If you’re a frequent MobileSyrup‘s reader, you’ll know we’re big fans of do-it-yourself maker kits. There’s just something rad about products that encourage consumers to interact with technology in a way that’s both educational and practical.
So it should come as no surprise that we’ve decided to feature Google’s new AIY Projects kits.
Announced earlier this week, AIY Projects kits allow DIY-savvy consumers to experience Google’s recent advancements in artificial intelligence on their own terms.
“With our maker kits, build intelligent devices that see, speak, and understand,” writes the company. “Then start tinkering. Take things apart, make things better. See what problems you can solve.”
At the moment, there are two available kits.
The first of the two, Voice Kit, priced at $50 USD, allows consumers to build their own Google Assistant-powered speaker. Just like Google Home, the resulting device allows users to converse with the company’s voice-activated assistant and ask it questions.
Meanwhile, the second one, Vision Kit, priced at $90 USD, allows one to build a smart camera. Once assembled, the device is capable of recognizing people, emotions and objects, all thanks to the power of Google’s neural networks.
Setting up any one of the kits is easy. Users can either hop on their computer or take advantage of the companion Android app. Both kits also ship with a Raspberry Pi Zero, making them far more versatile than
At the moment, both the AIY Voice Kit and Vision Kit are only available in the U.S. via Target. However, Google says it’s working with retailers globally to bring the kits to other markets.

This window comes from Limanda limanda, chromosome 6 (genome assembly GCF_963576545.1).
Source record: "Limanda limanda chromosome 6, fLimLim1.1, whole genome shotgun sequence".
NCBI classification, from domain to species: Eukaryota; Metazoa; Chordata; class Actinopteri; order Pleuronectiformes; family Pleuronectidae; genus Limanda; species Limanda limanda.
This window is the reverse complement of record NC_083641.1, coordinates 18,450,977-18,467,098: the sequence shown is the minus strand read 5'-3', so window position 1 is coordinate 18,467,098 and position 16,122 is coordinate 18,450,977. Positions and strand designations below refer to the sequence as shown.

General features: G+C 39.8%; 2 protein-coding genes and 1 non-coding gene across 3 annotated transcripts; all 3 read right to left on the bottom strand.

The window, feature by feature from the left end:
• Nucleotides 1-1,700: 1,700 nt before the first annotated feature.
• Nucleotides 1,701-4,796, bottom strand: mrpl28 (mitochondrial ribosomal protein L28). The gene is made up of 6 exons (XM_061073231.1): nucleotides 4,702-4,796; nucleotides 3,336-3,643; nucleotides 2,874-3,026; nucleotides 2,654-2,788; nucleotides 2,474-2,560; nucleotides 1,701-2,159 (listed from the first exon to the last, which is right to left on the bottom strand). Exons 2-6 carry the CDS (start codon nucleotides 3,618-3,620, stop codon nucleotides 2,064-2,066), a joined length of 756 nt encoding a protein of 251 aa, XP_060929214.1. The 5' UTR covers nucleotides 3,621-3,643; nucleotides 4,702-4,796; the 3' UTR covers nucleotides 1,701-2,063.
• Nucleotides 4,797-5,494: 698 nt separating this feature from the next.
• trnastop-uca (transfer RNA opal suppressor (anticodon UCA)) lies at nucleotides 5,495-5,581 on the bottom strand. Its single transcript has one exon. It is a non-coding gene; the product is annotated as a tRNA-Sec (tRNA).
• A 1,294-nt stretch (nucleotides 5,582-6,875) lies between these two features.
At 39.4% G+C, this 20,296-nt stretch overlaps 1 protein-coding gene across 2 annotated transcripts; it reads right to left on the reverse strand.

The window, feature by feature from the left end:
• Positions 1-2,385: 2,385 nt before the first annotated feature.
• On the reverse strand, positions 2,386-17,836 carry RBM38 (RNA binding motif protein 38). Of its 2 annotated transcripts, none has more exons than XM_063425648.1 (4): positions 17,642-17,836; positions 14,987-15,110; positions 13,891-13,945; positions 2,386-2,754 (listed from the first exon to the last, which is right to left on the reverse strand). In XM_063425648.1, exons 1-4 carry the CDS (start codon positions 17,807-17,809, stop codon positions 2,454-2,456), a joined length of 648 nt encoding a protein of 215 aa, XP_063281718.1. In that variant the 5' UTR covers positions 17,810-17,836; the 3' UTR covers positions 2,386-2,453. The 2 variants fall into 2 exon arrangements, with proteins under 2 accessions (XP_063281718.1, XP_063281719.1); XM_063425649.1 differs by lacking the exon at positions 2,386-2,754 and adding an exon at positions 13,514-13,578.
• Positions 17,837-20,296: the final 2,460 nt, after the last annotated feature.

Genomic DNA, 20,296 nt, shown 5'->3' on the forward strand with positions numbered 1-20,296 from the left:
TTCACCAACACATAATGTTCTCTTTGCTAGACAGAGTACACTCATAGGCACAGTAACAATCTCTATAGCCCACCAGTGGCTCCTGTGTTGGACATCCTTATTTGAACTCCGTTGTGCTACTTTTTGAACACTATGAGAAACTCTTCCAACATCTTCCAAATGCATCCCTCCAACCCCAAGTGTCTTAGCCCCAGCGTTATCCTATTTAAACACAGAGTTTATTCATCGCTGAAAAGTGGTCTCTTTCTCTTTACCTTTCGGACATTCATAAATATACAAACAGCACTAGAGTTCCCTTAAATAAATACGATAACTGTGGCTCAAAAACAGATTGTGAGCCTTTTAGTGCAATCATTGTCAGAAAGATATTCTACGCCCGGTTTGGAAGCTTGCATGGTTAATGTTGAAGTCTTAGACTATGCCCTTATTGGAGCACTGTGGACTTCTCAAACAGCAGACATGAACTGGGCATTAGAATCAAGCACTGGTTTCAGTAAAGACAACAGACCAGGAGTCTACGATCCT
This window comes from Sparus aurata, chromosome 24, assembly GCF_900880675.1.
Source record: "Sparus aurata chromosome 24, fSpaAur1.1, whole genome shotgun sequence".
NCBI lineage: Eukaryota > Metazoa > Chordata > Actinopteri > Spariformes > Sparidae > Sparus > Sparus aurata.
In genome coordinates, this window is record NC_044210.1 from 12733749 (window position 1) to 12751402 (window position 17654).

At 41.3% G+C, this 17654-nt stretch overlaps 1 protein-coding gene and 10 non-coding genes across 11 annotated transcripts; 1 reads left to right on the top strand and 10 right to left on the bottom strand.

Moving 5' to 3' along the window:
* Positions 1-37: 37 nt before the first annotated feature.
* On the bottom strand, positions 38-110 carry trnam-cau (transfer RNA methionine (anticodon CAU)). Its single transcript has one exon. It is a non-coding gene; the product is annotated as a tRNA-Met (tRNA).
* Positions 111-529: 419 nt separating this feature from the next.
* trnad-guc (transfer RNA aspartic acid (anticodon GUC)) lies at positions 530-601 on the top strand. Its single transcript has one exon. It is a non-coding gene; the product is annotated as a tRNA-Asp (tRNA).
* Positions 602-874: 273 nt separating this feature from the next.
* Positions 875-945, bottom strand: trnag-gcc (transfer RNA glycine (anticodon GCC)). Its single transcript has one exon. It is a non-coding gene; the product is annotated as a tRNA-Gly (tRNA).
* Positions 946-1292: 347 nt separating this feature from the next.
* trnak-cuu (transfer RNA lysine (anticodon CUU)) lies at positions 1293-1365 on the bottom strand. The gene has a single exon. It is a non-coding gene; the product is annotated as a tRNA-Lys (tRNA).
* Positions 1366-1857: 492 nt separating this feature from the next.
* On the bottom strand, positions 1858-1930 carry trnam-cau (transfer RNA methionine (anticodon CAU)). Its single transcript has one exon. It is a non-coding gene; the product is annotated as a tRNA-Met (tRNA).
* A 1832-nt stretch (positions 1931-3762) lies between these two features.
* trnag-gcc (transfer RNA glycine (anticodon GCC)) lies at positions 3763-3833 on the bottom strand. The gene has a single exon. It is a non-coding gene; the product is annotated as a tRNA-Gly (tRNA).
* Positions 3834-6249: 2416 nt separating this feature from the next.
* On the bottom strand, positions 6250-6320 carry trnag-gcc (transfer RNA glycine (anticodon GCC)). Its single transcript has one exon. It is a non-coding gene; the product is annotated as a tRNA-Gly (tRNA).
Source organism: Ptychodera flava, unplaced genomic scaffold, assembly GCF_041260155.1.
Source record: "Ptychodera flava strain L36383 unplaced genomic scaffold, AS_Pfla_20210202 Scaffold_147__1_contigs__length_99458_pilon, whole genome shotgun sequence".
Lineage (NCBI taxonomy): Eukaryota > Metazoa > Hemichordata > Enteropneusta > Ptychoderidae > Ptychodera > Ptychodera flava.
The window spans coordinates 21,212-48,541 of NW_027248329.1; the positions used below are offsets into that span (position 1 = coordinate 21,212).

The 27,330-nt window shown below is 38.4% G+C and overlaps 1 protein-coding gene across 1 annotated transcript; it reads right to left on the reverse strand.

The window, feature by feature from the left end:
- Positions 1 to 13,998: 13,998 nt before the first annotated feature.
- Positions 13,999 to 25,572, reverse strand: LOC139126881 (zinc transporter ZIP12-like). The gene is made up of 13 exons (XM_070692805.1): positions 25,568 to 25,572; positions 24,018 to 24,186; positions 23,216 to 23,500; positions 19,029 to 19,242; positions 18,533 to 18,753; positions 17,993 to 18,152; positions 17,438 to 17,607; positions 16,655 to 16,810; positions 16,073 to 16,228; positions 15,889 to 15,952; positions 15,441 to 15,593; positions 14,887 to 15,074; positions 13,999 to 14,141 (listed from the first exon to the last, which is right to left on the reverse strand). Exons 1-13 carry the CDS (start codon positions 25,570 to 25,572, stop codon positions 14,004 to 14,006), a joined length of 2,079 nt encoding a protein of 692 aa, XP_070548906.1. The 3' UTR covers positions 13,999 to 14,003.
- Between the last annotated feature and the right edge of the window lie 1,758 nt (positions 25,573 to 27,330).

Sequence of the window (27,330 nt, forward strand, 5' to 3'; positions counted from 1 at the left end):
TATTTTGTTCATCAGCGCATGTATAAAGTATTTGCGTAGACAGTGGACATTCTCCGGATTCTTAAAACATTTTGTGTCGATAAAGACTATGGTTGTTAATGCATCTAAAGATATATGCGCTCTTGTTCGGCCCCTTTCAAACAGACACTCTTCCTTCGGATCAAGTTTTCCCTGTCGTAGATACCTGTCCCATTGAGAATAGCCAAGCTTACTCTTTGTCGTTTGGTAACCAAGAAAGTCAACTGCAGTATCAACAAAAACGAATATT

Several years ago, I interviewed Toronto’s Heather Payne. At the time, Payne had just started Ladies Learning Code, an organization that teaches women of all ages how to code. Something Payne said to me then has stuck with me ever since.
Essentially, one of the reasons she’s devoted her life to creating organizations that is that she believes far too many of us simply just consume technology instead of also creating with it.
The moment you understand the tools we take for granted every day is transformative. Understandably, not everyone is interested in making their own smart speaker or camera, but for those who are, these seem like great options.
This post is part of an ongoing series titled Sticky or Not in which news and telecom editor Rose Behar (and sometimes features editor Igor Bonifacic) analyze new and often bizarre gadgets, rating them sticky (good) or not (bad).